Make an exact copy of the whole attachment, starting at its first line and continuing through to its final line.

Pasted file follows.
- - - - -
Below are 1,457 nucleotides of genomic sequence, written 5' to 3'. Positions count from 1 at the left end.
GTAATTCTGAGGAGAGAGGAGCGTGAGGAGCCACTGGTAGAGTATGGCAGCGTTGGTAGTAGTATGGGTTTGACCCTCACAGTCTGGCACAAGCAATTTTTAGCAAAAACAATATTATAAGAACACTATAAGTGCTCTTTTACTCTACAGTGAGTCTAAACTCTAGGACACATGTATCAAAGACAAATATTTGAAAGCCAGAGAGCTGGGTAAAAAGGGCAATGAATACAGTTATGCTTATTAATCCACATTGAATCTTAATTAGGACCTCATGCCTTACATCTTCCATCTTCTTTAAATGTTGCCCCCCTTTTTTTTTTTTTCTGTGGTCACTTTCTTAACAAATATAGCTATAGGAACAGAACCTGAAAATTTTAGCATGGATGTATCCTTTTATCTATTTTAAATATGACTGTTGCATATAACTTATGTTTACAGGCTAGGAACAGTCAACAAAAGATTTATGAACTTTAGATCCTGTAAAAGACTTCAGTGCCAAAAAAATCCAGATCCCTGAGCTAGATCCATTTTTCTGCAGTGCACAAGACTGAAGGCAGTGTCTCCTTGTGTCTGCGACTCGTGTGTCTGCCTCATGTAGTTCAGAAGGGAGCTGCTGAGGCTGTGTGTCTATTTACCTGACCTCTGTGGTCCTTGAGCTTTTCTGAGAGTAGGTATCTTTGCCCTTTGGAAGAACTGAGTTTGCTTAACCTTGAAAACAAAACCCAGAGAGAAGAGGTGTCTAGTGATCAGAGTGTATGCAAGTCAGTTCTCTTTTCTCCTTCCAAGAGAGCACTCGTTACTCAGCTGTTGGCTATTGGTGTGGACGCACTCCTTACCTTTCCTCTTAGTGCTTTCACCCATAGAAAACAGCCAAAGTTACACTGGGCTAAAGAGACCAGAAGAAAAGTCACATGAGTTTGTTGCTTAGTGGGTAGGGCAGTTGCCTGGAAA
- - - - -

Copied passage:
Below are 1,457 nucleotides of genomic sequence, written 5' to 3'. Positions count from 1 at the left end.
GTAATTCTGAGGAGAGAGGAGCGTGAGGAGCCACTGGTAGAGTATGGCAGCGTTGGTAGTAGTATGGGTTTGACCCTCACAGTCTGGCACAAGCAATTTTTAGCAAAAACAATATTATAAGAACACTATAAGTGCTCTTTTACTCTACAGTGAGTCTAAACTCTAGGACACATGTATCAAAGACAAATATTTGAAAGCCAGAGAGCTGGGTAAAAAGGGCAATGAATACAGTTATGCTTATTAATCCACATTGAATCTTAATTAGGACCTCATGCCTTACATCTTCCATCTTCTTTAAATGTTGCCCCCCTTTTTTTTTTTTTCTGTGGTCACTTTCTTAACAAATATAGCTATAGGAACAGAACCTGAAAATTTTAGCATGGATGTATCCTTTTATCTATTTTAAATATGACTGTTGCATATAACTTATGTTTACAGGCTAGGAACAGTCAACAAAAGATTTATGAACTTTAGATCCTGTAAAAGACTTCAGTGCCAAAAAAATCCAGATCCCTGAGCTAGATCCATTTTTCTGCAGTGCACAAGACTGAAGGCAGTGTCTCCTTGTGTCTGCGACTCGTGTGTCTGCCTCATGTAGTTCAGAAGGGAGCTGCTGAGGCTGTGTGTCTATTTACCTGACCTCTGTGGTCCTTGAGCTTTTCTGAGAGTAGGTATCTTTGCCCTTTGGAAGAACTGAGTTTGCTTAACCTTGAAAACAAAACCCAGAGAGAAGAGGTGTCTAGTGATCAGAGTGTATGCAAGTCAGTTCTCTTTTCTCCTTCCAAGAGAGCACTCGTTACTCAGCTGTTGGCTATTGGTGTGGACGCACTCCTTACCTTTCCTCTTAGTGCTTTCACCCATAGAAAACAGCCAAAGTTACACTGGGCTAAAGAGACCAGAAGAAAAGTCACATGAGTTTGTTGCTTAGTGGGTAGGGCAGTTGCCTGGAAA